Flinging Poo

A Guest Post by Sam Knight

It's the punchline to my children's book Chunky Monkey Pupu. Kids love it. Why? Well, it's a poop joke. Everyone likes scatological humor if done correctly. Well, almost everyone. My 87 year old grandmother doesn't care for it at all. But you can't please everyone, and, unlike most of the rest of my life, she wasn't the one I was trying to please.

When I wrote Chunky Monkey Pupu, I had a specific audience in mind: my five year-old son (and his 9 year-old sister). But when I realized how well it worked on them, I realized it would work well on other beginner readers.

The whole thing started at the dinner table. We were discussing a book I could write to help him learn to read. (I still haven't gotten around to writing one using all of the 'sight words' he was supposed to learn. I will probably get around to that for his son. Probably.) I needed something to get the attention of a kid who had told his teacher that his father said he didn't have to learn how to read.

Take a second to savor that last sentence. I am a writer. My son told the teacher I said he didn't have to learn how to read. That's like a dentist saying their kid doesn't have to brush.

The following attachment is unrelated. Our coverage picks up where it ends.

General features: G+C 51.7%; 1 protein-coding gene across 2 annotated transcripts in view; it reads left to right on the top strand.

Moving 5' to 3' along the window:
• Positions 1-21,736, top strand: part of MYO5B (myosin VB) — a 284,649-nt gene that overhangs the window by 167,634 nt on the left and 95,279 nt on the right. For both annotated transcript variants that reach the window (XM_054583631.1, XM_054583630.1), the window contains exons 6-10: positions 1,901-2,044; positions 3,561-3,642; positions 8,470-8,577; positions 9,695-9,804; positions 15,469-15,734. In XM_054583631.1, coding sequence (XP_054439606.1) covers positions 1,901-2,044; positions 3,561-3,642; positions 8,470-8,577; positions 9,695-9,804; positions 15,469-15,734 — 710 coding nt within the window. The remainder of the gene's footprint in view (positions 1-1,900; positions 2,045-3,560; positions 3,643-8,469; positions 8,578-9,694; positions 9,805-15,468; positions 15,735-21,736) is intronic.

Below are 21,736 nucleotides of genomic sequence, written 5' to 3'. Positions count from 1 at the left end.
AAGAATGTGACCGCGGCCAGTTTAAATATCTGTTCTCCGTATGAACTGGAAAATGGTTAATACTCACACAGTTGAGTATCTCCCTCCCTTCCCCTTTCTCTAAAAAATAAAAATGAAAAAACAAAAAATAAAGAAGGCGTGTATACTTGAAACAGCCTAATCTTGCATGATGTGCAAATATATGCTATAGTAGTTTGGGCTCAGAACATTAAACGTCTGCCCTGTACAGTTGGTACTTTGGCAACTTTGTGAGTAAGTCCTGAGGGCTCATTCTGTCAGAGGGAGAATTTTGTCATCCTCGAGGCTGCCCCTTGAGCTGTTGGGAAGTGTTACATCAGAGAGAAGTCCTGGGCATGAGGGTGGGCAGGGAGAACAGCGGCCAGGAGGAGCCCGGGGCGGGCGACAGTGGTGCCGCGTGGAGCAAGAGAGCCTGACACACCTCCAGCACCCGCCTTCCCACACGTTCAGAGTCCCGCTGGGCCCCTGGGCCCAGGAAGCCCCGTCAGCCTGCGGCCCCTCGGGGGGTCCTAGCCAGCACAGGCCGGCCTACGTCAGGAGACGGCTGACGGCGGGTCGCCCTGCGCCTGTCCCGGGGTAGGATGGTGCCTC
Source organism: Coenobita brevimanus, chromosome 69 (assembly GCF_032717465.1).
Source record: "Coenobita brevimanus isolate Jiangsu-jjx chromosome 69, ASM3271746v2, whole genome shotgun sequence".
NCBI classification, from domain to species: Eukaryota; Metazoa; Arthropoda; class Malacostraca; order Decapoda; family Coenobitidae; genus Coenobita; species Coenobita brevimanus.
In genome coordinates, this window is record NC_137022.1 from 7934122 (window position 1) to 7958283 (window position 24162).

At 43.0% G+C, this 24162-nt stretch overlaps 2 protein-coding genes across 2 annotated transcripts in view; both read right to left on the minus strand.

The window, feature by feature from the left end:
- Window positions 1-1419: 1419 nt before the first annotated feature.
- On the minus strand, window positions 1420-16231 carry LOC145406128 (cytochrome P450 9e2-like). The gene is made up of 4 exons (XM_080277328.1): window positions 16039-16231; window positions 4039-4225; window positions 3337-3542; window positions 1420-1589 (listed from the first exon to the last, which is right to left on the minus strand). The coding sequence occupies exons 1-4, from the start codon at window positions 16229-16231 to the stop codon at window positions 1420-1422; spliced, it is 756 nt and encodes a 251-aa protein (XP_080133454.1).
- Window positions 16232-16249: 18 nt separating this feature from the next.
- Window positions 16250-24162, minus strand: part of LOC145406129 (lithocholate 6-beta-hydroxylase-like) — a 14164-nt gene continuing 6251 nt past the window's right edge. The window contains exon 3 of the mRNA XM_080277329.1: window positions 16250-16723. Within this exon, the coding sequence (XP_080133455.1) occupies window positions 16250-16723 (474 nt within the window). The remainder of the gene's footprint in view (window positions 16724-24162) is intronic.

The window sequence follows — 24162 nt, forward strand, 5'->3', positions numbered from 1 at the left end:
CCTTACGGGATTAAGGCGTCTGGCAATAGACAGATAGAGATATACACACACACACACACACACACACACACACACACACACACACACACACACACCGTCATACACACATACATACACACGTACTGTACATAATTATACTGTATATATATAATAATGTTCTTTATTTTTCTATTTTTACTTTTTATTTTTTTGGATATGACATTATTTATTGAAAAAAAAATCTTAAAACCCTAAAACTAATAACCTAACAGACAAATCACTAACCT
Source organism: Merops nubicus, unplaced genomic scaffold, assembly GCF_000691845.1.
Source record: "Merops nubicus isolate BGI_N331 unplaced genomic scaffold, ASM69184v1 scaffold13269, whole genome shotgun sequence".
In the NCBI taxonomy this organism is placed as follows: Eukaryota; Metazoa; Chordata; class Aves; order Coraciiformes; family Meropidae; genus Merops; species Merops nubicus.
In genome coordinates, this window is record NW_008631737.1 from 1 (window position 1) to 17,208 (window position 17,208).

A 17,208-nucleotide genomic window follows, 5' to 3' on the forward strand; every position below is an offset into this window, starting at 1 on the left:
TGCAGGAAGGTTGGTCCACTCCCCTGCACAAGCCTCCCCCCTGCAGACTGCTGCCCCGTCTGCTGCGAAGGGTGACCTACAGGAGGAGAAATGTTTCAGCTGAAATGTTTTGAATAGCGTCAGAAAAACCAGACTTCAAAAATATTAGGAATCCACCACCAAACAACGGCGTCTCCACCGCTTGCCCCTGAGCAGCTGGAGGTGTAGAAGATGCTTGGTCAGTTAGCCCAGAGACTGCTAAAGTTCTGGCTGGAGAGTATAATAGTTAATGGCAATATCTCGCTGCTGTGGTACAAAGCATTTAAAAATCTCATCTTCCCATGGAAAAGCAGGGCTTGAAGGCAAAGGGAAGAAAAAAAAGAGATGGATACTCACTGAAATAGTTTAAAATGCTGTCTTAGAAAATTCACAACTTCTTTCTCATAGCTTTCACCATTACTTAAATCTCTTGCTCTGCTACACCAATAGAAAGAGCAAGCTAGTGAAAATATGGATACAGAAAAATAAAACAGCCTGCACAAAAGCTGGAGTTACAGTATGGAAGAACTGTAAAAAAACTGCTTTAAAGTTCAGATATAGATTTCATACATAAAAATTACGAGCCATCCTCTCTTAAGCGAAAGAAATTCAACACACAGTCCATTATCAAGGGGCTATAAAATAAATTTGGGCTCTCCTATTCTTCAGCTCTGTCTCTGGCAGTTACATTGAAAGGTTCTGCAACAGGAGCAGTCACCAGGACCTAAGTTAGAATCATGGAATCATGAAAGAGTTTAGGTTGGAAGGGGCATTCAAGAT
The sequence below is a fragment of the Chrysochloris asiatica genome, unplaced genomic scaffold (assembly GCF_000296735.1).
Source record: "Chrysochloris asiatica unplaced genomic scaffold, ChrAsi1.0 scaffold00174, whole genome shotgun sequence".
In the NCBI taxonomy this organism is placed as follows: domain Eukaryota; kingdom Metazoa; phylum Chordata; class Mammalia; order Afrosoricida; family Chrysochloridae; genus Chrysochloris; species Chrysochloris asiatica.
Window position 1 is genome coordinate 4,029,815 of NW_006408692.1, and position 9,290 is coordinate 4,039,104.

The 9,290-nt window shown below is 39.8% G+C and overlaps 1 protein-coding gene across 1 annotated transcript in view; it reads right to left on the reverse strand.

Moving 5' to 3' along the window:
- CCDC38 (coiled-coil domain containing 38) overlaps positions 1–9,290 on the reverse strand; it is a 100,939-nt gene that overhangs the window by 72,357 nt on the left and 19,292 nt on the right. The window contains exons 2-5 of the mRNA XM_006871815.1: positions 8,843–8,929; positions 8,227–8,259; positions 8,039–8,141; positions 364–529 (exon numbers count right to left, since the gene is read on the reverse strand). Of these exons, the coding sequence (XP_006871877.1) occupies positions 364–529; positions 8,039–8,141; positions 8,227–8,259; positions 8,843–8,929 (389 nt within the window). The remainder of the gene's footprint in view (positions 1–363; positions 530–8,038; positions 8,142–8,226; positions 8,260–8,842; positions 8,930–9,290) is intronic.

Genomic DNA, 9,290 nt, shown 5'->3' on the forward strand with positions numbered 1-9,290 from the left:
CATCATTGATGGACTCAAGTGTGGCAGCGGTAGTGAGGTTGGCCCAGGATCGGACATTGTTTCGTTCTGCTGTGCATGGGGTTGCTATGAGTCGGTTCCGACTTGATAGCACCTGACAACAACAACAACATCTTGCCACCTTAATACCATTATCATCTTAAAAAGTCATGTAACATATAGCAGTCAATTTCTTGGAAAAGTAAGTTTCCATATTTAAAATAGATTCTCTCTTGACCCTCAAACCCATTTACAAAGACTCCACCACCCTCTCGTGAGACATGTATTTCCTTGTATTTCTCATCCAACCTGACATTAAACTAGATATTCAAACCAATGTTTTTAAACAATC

Anyway, I can't tell you the exact way the turn of phrase Chunky Monkey Pupu came up, but I can tell you we were all giggling and teasing each other. Then, the five year-old did what five year-olds do. He brought up the poop joke. How could he not? I mean we were talking about pupus (as in the pupu platter—which is why Chunky Monkey Pupu is chunky). But in his young mind, my son was hearing poo-poo.

So, of course, when it was suggested that I write the book, my son wanted me to put in it that Chunky Monkey Pupu flings poo. We had just seen the movie Madagascar, and the line "If you have any poo, fling it now," was high on the five year-old priority list.

That's when Mom shut him down. No poo-poo at the dinner table. It was inappropriate.

I followed suit and told him it would be inappropriate in a children's book, too.

That's why the joke worked so well when he read it. It was unexpected.

When I read the story to children, they all snicker at the name, then I tell them "Come on. You know what pupus are. Right?"

They all laugh. They know.

Then I tell them, "You eat them!"

Jaws hit the floor. Little kids lose it. Of course, then I explain it is another word for appetizers and they get it. Pupus are snacks, not poo-poo.

Kids believe adults. I don't know why.

Now they don't expect the poop joke anymore. So when they get the poop joke at the end of the story, it's a double whammy. Works every time.


Because everyone likes scatological humor if done correctly.

Everyone except my 87 year-old grandmother, that is.

*  *  *

As well as being part of the WordFire Press Production Team, Sam Knight is the Senior Editor for Villainous Press and author of four children's books, three short story collections, two novels, and more than a dozen short stories, including a Novella co-authored with Kevin J. Anderson.

He can be found at SamKnight.com and contacted at Sam@samknight.com


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